Sunday, September 10, 2006

September 11th, 2001 from the Brooklyn Promenade

I know I haven't posted on this blog in ages, and I promise I will soon. But before I do I want to let you all know that I have posted the photos I took from the Brooklyn Promenade when the Twin Towers were attacked. I've posted an account with some photos here and a Flickr set with all the photos here.

Monday, June 05, 2006

I'm very glad to see that the DVD set for the Venture Bros. Season One has been released. I've been very fortunate to have had the opportunity to work on this excellent show. It's not often I get a chance to work on a really great project and I really do think it's in a class all it's own. Jackson Publick and Doc Hammer are some of the sharpest writers in the business right now, and Chris McCulloch's snappy direction always pushes the envelope.

If you aren't familiar with the show (which, considering you are at my well hidden blog, I doubt) then I highly recommend you navigate on over to Amazon and git yerself one.

Friday, March 24, 2006

Mom's 60th birthday

A while back I made a short film celebrating my mother's birthday. My sister and I scanned over 600 photographs from the family albums. I rotated and scaled each one so that Mom's head was the central point of the frame, then played them in sequence.

YouTube really compressed the hell out of it, which kills quite a bit of the impact.

Wednesday, March 15, 2006


Slow week. Here's a doodle. I might do something with this guy...

Wednesday, March 08, 2006

Tuesday, March 07, 2006


We were discussing a King Kong project at work the other day and during the meeting I drew this Kong. This is drawn with a real stumpy pencil- not the virtual one I posted a few days ago.

Prairie Belt Sausage

My local grocery store, The Four Season's at C-Town (and yes, the bizarre grammar is verbatim), sometimes stocks items that just feel like they come from a different time and place. Occasionally I buy them simply because they are too interesting to pass up. This past weekend I came upon this wonderful can of Prairie Belt Smoked Sausages.

So wonderful. The hearty innocent american child so happy with his plate of tiny sausages. The illustration looks like it was painted in the 50's.

Turning the can around reveals some oddly specific ingredients. Mechanically Separated Chicken!? Mmmmmmm. Do I really need to know that the meat was handled by machines? It gets better: Chicken Skins, Pork Skins... Pork Spleens... Pork Stomachs.. Couldn't they just say "Pork" and be done with it? I haven't actually opened the can yet.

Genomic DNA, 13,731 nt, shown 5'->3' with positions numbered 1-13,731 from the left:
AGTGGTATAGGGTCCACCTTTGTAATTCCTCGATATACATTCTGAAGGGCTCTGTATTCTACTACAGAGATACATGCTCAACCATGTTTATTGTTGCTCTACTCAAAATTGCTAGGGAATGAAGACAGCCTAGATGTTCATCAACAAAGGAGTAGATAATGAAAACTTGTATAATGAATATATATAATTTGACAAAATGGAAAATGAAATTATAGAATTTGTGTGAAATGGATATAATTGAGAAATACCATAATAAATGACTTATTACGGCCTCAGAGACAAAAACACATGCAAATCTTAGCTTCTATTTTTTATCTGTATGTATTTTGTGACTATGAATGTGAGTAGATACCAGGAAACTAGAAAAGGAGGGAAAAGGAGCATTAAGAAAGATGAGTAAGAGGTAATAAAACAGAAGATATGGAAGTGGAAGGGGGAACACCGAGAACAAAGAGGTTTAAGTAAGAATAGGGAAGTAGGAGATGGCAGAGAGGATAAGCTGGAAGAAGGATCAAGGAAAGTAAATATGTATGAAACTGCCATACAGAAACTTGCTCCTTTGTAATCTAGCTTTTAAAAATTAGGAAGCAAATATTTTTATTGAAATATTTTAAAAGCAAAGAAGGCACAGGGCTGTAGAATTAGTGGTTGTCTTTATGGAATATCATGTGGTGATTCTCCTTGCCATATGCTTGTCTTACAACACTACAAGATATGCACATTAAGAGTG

Stumpy Pencil Photoshop Brush

Beyond a doubt, my favorite drawing implement is a cheap number 2 pencil - hand shaved with a sharp blade so the pencil tip is stumpy and irregular. It creates a beautiful line – fat or thin with a simple twist of the pencil... light or dark with the slightest variation in pressure… and it’s so soft it hardly takes anything to get a mark on the page. It’s like a seamless progression from brain to paper. And when you sharpen the pencil with a blade, it lasts seemingly forever! Pencil sharpeners, particularly the mechanical kind, devour pencils.

Recreating the experience of a cheap number 2 pencil on the computer has been a bit of a Holy Grail for me. I have built a Photoshop brush that gets some of it right. It has a nice grain quality, it’s fast and fun to use. Of course it’s missing the tactile sensation of rubbing graphite against paper grain. And Photoshop doesn’t give the right options to do the variety of line. But after a lot of experimentation I think it’s close.

I’m not going to talk about the cost differential between the two instruments.

Get it here: (this tool has been updated and is now available from this post)

Import this tool from the Photoshop Tools palette. I made it on CS2, but it might work in CS1, or even earlier.

Here's a Frankenstein drawing I made in Photoshop with the Stumpy Pencil.

Awww, he's so sad.

Click the image to get a higher rez version. It shows the "grain" a little better.

Here's another brush I built recently. It's a high contrast grainy brush which I have become kind of addicted to. It's fast and sometimes a bit unpredictable, particularly when turning corners. It creates a nice rough line that tapers nicely. It's just fun to use. Thus the name.

Here tis:

Here is a celebration of my new Fun Sketchin' Brush

Well the line quality doesn't really come through at this size. Click the image to see a higher-rez version. Or just download the brush and try it for yourself.